Making Sense of the Delaware Supreme Court's Triad of Fiduciary Duties
Studio Legale Lombardi Molinari e associati
June 22, 2005
The paper is aimed at providing some clarification of the corporate director's triad of fiduciary duties of care, loyalty and good faith recently stated by the Delaware Supreme Court. Following to an analysis of the "safe harbors" provided by Delaware law to shield corporate directors from the risk of personal liability (namely, the business judgment rule, the exculpation statutes, indemnification and D&O insurance), the paper pursues this objective through a diachronic analysis of the evolution of corporate fiduciary duties, discussing the evolution of the Delaware's doctrine of good faith.
In this context, the paper particularly focuses on the current disagreement in Delaware between the Supreme Court and the Court of Chancery as to whether the element of good faith should be considered a separate fiduciary duty of equal dignity with the two traditional duties of loyalty and due care.
Having set the framework in which assessing fiduciary duties, the paper proposes an innovative classification of the respective ambits of application of the duties of loyalty, care and good faith, taking into account the decision of the Chancery Court in In re The Walt Disney Company Derivative Litigation. It also adopts a comparative methodological approach to define the conducts that would actionably violate the duty of good faith. In this context, the paper argues that the judgment of the House of Lords in Three Rivers v. Bank of England can be applied to assess alleged breaches of the duty of good faith by corporate directors.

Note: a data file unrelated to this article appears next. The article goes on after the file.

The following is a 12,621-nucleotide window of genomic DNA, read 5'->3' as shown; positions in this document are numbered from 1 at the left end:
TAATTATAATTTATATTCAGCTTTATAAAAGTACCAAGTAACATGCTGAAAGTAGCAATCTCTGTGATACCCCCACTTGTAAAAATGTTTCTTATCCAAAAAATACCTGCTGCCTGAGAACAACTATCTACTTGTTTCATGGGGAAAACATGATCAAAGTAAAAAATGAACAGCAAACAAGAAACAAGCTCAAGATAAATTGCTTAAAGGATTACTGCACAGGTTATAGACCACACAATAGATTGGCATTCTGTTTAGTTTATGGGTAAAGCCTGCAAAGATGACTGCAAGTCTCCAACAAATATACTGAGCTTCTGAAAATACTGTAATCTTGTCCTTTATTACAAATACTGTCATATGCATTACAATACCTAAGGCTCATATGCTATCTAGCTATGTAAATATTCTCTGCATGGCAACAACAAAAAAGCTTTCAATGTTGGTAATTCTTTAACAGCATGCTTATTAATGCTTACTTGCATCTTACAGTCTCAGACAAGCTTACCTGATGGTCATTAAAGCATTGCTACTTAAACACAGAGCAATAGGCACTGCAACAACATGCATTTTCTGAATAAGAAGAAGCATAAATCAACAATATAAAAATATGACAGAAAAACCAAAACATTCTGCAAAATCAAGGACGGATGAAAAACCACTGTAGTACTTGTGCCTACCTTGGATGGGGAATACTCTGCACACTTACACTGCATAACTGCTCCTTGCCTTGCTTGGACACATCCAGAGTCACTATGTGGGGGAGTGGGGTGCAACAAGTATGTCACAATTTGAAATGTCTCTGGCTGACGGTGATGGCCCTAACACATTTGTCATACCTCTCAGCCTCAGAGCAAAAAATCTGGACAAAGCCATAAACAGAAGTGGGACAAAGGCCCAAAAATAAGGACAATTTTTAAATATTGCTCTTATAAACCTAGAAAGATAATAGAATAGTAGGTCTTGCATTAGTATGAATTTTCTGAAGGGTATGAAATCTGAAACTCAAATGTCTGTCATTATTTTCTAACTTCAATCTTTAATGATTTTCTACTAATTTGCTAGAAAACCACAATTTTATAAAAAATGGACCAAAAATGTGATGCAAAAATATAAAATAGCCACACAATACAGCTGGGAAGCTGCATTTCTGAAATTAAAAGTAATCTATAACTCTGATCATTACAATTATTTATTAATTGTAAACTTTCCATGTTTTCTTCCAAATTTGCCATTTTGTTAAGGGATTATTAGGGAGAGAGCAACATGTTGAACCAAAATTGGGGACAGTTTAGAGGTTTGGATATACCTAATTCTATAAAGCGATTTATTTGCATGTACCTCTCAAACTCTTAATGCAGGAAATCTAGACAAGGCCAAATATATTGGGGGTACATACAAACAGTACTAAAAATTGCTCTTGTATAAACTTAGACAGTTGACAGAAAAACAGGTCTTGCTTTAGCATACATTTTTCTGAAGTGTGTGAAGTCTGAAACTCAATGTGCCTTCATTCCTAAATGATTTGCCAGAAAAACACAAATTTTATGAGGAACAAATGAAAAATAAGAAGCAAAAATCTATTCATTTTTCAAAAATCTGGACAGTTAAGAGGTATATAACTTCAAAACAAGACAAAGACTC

The paper conclusively suggests that the adoption of the proposed definition of the duty of good faith and reclassification of the traditional fiduciary duties may arguably increase corporate governance standards and provide a doctrinal rationalization of fiduciary duties.
Number of Pages in PDF File: 56
Keywords: Delaware, fiduciary duties, good faith, Disney, directors, corporation
JEL Classification: G30, G38, G39
Date posted: July 15, 2005
© 2015 Social Science Electronic Publishing, Inc. All Rights Reserved.
This page was processed by apollo5 in 0.375 seconds